The purpose of teenagers

Teenagers are God’s way of inoculating parents against “empty nest” syndrome. There are three and a half teenagers living in my house right now–three boys, one girl. The “half” is 11 going on 17. He desperately wants to be included in all the activities of his older brothers and sister. The others are 18, 16 and nearly 15.
Don’t get me wrong; I love these kids. They are the fruit of my womb; my gifts from God; His heritage to me. But as they’ve gotten older, bigger, and stinkier, something in me has changed. I no longer dread the idea of them moving out.
I know I’ll miss them. I know I’ll probably cry the first time I only have to cook for two instead of a party of six. But I won’t miss the scores of belongings scattered throughout my home on every surface. I won’t miss the towering pile of laundry that threatens to engulf me every week, or the search for dirty dishes that have been carted off to bedrooms and left to decompose.
I threatened to hide the Easter eggs in the boys’ room this year, thinking it might force them to really clean the place up. But the idea of a rotting multi-colored egg buried somewhere among the grubby socks and scraps of paper convinced me to relent.
I’m tempted to feel guilty for looking forward to the close of this season of parenting. Does it make me a negligent parent to want them to grow up and move out on their own? No, I think the Lord is preparing my heart for their departure, protecting me from that pit of despair our modern culture has termed “empty nest syndrome.”
If we really want to know about the empty nest, we ought to look at the eagle. Mother eagles rip the soft feathers from their own breasts to cushion the nest before they lay their eggs. The parent eagles take turns sitting on the eggs, feeding the tiny, defenseless eaglets as they grow and develop, providing “toys” for the eaglets to play with in the sprawling nest. One day the mother eagle returns home and begins flinging the toys and fluff out of the nest, much to the eaglets’ dismay. They don’t realize by forcing them to grip the branches the nest is made from she’s strengthening their legs and feet. The eagle family muddles along like this for awhile. You can almost sense the attitude of the eaglets-a little hurt, a little angry, maybe even a bit rebellious. And then, when the day comes, the mother eagle forces them out of the nest — no, she doesn’t wait for them to decide, she decides for them — and they literally have to fly, or fall. You know what? They fly.
I guess we’re in the phase where I’ve started throwing out the toys and fluff. I stole the cord out of the satellite receiver today and hid it so one who came home “sick” wouldn’t be able to lay around and stare at the idiot box all afternoon. He experienced a miraculous recovery within hours. I’m adding responsibilities, expecting and demanding more from my eaglets, and sometimes they resist and rebel and ask “why?” But one day, when I’m sunning myself on a beach in the Caribbean, sipping a tropical drink from a fancy glass, and thoroughly enjoying my empty nest season, maybe they’ll text me and say “THNKS MOM, 4 EVRYTHNG.” The answer to a mother’s prayer.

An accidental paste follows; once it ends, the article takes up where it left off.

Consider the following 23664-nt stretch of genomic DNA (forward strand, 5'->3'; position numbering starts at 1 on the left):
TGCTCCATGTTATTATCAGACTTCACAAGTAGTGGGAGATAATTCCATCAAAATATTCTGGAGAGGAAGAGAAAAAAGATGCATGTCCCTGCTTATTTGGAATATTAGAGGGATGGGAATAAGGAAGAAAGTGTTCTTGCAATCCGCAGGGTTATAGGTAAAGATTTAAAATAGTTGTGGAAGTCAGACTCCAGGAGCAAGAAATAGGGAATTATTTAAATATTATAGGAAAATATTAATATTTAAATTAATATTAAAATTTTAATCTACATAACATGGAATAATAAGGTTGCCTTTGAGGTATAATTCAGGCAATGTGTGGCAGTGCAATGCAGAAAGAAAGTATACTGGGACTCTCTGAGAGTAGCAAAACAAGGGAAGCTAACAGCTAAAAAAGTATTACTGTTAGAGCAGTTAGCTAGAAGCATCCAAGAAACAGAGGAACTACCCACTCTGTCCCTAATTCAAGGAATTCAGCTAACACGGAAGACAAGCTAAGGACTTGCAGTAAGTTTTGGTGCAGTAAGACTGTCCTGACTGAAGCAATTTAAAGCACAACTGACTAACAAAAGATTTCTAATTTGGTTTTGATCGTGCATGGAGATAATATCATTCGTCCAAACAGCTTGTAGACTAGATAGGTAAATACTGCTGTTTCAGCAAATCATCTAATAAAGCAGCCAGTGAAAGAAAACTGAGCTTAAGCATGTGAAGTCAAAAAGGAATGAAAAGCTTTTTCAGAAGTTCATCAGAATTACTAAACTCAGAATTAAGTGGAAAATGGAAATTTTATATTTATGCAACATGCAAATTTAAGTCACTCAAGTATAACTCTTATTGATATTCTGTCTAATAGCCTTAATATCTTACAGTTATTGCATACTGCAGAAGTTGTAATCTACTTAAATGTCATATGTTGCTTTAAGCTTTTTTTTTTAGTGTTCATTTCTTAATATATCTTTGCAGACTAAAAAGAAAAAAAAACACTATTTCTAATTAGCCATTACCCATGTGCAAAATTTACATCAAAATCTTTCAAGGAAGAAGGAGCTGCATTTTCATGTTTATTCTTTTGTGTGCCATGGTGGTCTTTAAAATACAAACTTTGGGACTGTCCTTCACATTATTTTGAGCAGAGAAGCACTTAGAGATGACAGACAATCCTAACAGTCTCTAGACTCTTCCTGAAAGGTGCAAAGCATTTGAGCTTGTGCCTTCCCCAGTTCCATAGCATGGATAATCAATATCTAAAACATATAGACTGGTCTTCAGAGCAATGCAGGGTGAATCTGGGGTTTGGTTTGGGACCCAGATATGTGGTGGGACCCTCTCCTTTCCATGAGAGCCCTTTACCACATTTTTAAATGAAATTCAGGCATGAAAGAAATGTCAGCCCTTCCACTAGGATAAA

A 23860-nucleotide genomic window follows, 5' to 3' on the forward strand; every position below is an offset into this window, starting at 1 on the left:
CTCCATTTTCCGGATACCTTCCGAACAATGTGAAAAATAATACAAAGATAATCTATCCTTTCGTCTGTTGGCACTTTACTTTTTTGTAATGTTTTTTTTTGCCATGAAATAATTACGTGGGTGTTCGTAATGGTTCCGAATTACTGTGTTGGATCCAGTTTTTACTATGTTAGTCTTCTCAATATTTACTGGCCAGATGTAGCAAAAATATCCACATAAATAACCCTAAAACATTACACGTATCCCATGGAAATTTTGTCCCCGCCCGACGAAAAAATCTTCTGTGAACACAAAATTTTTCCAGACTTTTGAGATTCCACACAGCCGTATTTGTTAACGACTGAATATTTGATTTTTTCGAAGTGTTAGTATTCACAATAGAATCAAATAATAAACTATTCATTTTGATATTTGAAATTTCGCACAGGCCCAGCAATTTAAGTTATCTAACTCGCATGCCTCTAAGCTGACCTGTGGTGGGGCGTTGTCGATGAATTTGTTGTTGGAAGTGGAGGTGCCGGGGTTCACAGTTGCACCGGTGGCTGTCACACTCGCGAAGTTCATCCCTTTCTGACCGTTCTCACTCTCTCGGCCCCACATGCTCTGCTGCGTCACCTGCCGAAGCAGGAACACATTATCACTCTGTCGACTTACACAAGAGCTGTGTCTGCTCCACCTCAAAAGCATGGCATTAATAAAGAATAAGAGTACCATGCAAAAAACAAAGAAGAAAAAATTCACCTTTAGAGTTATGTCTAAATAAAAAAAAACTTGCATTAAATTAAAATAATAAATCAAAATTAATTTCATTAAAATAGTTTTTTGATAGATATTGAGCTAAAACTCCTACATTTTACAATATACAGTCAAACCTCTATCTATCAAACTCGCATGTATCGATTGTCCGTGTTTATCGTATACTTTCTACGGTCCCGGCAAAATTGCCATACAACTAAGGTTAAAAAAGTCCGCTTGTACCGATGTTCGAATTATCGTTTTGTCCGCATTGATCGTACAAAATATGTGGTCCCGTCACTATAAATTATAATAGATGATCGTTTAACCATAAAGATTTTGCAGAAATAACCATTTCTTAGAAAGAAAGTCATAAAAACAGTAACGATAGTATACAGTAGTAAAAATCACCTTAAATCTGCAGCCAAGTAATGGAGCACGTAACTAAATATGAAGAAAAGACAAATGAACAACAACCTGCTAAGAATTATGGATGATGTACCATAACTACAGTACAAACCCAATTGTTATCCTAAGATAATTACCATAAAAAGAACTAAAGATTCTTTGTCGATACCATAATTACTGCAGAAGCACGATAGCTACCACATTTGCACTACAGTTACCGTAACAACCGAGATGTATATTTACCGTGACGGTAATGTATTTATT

5 thoughts on “The purpose of teenagers

  1. Annie says:

    I am glad to have you go before me on this adventure and look forward to the “what not to do” posts as well as the “this was a good idea” ones.

  2. Patty Wysong says:

    Welcome to blogging, Niki! (I’m from Terry’s class, too.)

    Boy, could I relate to this post! LoL–I also have 3.5 homeschool teenagers, and a tag-along, and I’m pushing toys out of the nest. =)

    Loved this post! I hadn’t heard what eagles do,so cool.

  3. Karin Beery says:

    You mean it gets worse? I only have a husband and I can barely keep up with the cleaning and laundry!

    Oh my…

  4. Niki Turner says:

    Hey Patty and Karin! I love that Terry’s class is getting more and more of us connected! Thanks for commenting and following!
    Patty – I’ve got a “tag-along” too! We’ve got lots in common! How on earth do you keep up with so many blogs?
    Karin – Just multiply the number of times each person in the household change socks each week by two, and multiply that by the number in your family. That’s how many socks you get to sort. Fortunately, teenage boys don’t seem to change their socks very often, but all their clothes are much bigger!

  5. Sherrinda Ketchersid says:

    I am “lurking” Terry’s class…not contributing, but am finding it invaluable!

    Your post sounds like my house!!! Stuff everywhere, mounds of laundry and the dirty, moldy dishes upstairs….sigh.

    My mother-in-law always tells me that God prepares us to let them go and I now know why. My oldest just got married and my second is a senior and ready to leave the nest. I have to say that I am not too teary. 😉

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